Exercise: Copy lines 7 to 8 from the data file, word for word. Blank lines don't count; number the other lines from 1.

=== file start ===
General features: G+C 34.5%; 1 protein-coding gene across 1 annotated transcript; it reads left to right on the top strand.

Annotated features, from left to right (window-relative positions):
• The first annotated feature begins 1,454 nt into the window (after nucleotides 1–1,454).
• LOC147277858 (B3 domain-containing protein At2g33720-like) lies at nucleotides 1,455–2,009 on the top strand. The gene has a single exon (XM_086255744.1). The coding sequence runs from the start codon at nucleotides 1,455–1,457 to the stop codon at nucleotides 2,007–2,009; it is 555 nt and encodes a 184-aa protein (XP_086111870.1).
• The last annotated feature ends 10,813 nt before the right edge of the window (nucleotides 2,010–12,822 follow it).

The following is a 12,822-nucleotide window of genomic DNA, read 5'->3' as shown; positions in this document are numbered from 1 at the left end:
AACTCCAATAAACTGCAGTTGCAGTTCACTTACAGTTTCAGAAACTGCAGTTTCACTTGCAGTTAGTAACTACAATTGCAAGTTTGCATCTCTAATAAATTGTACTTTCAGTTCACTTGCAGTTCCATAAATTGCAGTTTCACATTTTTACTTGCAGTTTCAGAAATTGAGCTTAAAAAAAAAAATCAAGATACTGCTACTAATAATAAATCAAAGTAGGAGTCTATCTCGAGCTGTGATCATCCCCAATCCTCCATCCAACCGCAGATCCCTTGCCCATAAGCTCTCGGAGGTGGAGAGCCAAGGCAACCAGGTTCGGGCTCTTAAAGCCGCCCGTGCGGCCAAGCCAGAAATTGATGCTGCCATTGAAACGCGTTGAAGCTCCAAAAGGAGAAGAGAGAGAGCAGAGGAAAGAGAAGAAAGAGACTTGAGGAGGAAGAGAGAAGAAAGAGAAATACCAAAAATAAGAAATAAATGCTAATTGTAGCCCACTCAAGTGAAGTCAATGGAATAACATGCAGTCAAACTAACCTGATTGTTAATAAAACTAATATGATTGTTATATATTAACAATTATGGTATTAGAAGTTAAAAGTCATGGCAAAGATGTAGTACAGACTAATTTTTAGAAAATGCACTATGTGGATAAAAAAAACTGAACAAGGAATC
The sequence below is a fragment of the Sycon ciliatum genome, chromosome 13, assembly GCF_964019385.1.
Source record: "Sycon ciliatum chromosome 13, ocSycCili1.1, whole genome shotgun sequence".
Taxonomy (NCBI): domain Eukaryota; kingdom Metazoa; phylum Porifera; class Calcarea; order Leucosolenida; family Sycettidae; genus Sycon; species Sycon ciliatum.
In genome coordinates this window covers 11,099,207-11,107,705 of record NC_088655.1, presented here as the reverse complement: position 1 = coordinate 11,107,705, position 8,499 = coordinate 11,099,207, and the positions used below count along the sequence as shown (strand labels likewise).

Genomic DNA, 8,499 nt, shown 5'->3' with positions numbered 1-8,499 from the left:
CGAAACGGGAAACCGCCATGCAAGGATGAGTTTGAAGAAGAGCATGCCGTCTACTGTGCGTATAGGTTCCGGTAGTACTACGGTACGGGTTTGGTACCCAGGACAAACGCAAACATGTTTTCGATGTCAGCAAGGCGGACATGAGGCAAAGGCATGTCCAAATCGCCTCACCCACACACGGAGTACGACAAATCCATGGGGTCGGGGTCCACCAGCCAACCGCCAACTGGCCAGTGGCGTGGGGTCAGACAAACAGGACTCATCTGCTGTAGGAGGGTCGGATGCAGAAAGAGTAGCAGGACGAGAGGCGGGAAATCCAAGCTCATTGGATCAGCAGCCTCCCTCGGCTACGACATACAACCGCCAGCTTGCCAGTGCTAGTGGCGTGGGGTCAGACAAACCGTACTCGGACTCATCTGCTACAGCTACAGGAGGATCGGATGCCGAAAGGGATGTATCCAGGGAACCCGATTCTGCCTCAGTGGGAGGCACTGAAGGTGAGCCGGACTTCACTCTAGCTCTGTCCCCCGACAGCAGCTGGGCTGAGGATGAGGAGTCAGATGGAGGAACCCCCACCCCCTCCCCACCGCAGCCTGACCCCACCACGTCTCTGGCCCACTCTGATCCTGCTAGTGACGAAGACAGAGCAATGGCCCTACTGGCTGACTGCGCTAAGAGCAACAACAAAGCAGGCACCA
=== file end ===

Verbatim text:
AACTCCAATAAACTGCAGTTGCAGTTCACTTACAGTTTCAGAAACTGCAGTTTCACTTGCAGTTAGTAACTACAATTGCAAGTTTGCATCTCTAATAAATTGTACTTTCAGTTCACTTGCAGTTCCATAAATTGCAGTTTCACATTTTTACTTGCAGTTTCAGAAATTGAGCTTAAAAAAAAAAATCAAGATACTGCTACTAATAATAAATCAAAGTAGGAGTCTATCTCGAGCTGTGATCATCCCCAATCCTCCATCCAACCGCAGATCCCTTGCCCATAAGCTCTCGGAGGTGGAGAGCCAAGGCAACCAGGTTCGGGCTCTTAAAGCCGCCCGTGCGGCCAAGCCAGAAATTGATGCTGCCATTGAAACGCGTTGAAGCTCCAAAAGGAGAAGAGAGAGAGCAGAGGAAAGAGAAGAAAGAGACTTGAGGAGGAAGAGAGAAGAAAGAGAAATACCAAAAATAAGAAATAAATGCTAATTGTAGCCCACTCAAGTGAAGTCAATGGAATAACATGCAGTCAAACTAACCTGATTGTTAATAAAACTAATATGATTGTTATATATTAACAATTATGGTATTAGAAGTTAAAAGTCATGGCAAAGATGTAGTACAGACTAATTTTTAGAAAATGCACTATGTGGATAAAAAAAACTGAACAAGGAATC
The sequence below is a fragment of the Sycon ciliatum genome, chromosome 13, assembly GCF_964019385.1.